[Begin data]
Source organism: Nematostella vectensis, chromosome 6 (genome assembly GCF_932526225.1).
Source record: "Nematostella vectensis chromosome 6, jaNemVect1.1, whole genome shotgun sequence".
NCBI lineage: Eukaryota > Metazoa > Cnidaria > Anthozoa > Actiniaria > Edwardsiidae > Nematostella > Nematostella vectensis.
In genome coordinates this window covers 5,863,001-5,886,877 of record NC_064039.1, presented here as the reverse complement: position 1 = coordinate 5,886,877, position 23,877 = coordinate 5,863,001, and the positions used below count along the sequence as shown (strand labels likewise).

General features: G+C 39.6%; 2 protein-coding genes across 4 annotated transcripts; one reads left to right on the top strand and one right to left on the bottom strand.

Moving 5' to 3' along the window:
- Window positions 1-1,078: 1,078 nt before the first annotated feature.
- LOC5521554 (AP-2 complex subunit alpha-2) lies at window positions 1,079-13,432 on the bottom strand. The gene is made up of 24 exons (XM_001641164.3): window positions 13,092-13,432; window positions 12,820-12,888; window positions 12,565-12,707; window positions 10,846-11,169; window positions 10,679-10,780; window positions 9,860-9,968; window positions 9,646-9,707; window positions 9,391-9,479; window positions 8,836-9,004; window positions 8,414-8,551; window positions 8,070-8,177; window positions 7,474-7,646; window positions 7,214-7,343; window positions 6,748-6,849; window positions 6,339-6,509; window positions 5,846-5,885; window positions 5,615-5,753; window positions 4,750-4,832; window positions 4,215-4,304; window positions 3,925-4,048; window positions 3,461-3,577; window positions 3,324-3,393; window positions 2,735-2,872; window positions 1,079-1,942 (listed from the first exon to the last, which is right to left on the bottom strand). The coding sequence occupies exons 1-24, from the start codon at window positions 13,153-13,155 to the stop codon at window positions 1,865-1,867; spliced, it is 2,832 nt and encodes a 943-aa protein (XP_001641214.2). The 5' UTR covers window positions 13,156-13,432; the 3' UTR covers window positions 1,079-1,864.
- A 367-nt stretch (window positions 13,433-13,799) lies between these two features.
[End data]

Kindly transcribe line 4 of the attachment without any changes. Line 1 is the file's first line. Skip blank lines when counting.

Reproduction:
In genome coordinates this window covers 5,863,001-5,886,877 of record NC_064039.1, presented here as the reverse complement: position 1 = coordinate 5,886,877, position 23,877 = coordinate 5,863,001, and the positions used below count along the sequence as shown (strand labels likewise).